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Microsoft 365 First Steps: Microsoft Lists

Posted September 15, 2020 | Microsoft 365 | Microsoft Lists | Windows


Note: This would normally be a Premium post, but thanks to Microsoft, we are able to offer it to all readers without any roadblocks. –Paul

Even those new to Microsoft 365 are probably familiar with core Office applications like Outlook, Word, Excel, and PowerPoint. And since we’re well into the cloud era, I assume that the existence of web-based versions of each of those apps likewise unsurprising. Indeed, as I wrote last week in Microsoft 365 First Steps: Understanding the Value, the least expensive Microsoft 365 offering of interest to small businesses, called Microsoft 365 Business Basic, provides access to these web-based applications instead of downloadable native applications on Windows or Mac.

That’s not necessarily as confining as you may think. Yes, the desktop versions of the Office applications, especially Excel, often provide broader feature sets than do the web versions. But the Microsoft 365 web applications have their own advantages too, not the least of which is that new features often appear first on the web. For example, Microsoft’s simplified ribbon is available now in the web versions of Word, Excel, and PowerPoint. The desktop apps still make do with the clunkier older ribbon interface.

Better still, some Microsoft 365 apps are only available on the web, including some new apps of which many subscribers, I suspect, are completely unaware. And knowing about these apps and the capabilities they provide is a key way that you can realize the full value of your Microsoft 365 subscription. So I’d like to focus on one of them today. It’s called Microsoft Lists.

The app’s name evokes list-making, of course, and that, in turn, may cause you to believe that this is yet another to-do or tasks solution. That’s not the case: Instead, Microsoft has a task-management service called To-Do that is available via its own app—on the web, desktop, and mobile—and inside other Office apps like Outlook and Teams. Likewise, Microsoft has another Microsoft 365 app called Microsoft Planner that might you want to check out if you need a team-based project management tool akin to Basecamp.

Though there is absolutely some overlap, Microsoft Lists is a bit different than those other two solutions. It’s a “smart information tracking app,” as Microsoft describes it, or an app that lets you create and manage lists of information using a variety of template-based presentation styles, rules, and alerts. It’s an evolution of a SharePoint feature called Lists, but now available as a standalone app on the web and via Microsoft Teams. (A mobile app version is coming soon as well.)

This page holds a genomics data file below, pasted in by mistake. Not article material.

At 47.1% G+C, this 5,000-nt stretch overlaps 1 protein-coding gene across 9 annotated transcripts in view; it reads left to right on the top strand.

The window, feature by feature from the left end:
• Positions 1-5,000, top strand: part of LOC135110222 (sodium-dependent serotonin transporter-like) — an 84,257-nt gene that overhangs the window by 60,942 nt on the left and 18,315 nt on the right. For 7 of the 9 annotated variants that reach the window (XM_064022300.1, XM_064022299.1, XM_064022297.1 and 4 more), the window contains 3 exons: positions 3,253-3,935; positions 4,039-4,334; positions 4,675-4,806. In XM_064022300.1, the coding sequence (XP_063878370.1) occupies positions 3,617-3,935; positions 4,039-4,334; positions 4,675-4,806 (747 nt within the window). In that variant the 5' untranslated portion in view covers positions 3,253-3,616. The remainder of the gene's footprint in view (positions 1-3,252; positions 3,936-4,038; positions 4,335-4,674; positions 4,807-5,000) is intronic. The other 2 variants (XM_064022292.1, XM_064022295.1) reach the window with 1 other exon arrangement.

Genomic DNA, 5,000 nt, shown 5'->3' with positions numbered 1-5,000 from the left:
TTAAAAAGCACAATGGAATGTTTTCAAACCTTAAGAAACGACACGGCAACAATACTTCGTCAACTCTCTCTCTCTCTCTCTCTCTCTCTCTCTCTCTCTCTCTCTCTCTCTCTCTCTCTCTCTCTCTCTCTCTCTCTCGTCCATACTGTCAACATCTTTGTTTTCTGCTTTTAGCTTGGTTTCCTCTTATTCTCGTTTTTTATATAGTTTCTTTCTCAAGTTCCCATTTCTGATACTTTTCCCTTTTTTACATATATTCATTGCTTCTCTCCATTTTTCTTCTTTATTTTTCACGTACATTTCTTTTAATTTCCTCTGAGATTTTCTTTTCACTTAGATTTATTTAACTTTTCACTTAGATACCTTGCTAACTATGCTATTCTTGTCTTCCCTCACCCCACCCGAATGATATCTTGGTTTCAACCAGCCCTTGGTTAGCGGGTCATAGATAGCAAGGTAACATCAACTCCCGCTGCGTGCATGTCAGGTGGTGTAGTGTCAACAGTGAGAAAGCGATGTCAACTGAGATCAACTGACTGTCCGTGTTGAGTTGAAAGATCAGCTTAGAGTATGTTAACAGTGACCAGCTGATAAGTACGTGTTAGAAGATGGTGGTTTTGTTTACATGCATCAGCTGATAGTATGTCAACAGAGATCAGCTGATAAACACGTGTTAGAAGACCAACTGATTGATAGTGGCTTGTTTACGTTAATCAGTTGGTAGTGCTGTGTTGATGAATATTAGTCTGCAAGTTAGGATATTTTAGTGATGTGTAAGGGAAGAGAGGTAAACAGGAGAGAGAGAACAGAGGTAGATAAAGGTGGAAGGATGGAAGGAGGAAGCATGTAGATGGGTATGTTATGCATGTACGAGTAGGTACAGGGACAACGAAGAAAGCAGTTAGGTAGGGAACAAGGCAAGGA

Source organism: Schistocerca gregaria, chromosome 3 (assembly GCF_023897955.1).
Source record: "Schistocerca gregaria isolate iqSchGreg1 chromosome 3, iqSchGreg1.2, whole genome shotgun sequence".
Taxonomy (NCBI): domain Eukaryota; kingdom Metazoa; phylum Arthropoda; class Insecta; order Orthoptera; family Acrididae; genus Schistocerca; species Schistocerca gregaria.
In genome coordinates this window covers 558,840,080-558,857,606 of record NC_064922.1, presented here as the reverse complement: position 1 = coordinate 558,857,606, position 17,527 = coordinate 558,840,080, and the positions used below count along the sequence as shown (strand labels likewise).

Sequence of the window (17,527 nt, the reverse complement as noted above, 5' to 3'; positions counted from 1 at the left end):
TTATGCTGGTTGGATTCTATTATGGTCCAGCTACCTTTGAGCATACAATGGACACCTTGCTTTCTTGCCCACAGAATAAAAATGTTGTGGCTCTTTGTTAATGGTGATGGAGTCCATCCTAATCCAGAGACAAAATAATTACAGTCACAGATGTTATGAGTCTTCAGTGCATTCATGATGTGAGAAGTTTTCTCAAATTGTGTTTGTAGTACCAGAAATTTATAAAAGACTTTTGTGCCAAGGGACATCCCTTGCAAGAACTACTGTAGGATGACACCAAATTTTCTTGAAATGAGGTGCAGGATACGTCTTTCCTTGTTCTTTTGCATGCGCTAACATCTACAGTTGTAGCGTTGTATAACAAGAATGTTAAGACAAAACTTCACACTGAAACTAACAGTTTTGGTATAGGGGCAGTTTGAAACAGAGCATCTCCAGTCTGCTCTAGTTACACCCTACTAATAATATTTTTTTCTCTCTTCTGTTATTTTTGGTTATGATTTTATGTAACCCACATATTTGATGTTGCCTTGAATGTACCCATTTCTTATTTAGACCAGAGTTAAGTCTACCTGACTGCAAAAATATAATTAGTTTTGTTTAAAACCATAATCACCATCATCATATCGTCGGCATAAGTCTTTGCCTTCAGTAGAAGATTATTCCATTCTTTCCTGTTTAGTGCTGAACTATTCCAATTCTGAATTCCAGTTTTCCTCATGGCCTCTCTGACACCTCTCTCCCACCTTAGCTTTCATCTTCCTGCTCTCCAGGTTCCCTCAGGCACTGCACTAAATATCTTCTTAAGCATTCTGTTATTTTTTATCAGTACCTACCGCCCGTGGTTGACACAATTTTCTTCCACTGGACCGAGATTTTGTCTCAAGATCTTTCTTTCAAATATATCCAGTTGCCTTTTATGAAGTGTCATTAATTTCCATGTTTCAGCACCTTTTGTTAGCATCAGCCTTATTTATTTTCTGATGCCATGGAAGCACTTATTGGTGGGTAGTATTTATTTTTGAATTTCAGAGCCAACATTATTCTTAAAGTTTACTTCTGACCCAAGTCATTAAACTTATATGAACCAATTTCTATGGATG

Like other Microsoft 365 apps, Lists is available from the App launcher in the Microsoft 365 portal, and it’s easy to spot thanks to its groovy, 70’s style icon.

From the web app, you can create a blank list, of course, or base a new list on an existing Excel spreadsheet or previous list, including a SharePoint Lists-based list.

But you can get a quick feel for the power of this solution by examining the pre-built templates, which include Issue tracker, Employee onboarding, Event itinerary, Asset manager, Recruitment tracker, Travel requests, Work progress tracker, and Content scheduler.

In each case, an empty list with appropriate fields is created for you; for example, a list created with the Issue tracker template has fields for Issue, Issue description, Priority, and the like.

Each item in a list can be assigned to a team member, and you can generate alerts via email or text message when items in a list are changed. And like other Microsoft 365 web apps, Lists integrates with Power Automate and Power App, which I wrote about previously in Master 365: Getting Started with Power Automate (Premium) and Master 365: Getting Started with Power Apps (Premium), respectively. You could, for example, create a custom mobile app specifically for any Microsoft Lists-based list using Power Apps

But thanks to the popularity and extensibility of Microsoft Teams, you can also access Lists directly from within Teams: To do so, navigate to Apps, search for Lists, and then add Microsoft Lists to Teams. Now, a new Lists tab will appear when you view the team(s) with which you associated Lists and you can add any lists you want to access regularly from here.

If you’re not yet using a commercial version of Microsoft 365, please try a free month of Microsoft 365 Business Standard, which includes access to the Microsoft 365 desktop, mobile, and web apps, and 1 TB of cloud storage per user, and can be accessed by up to 25 users during the trial.

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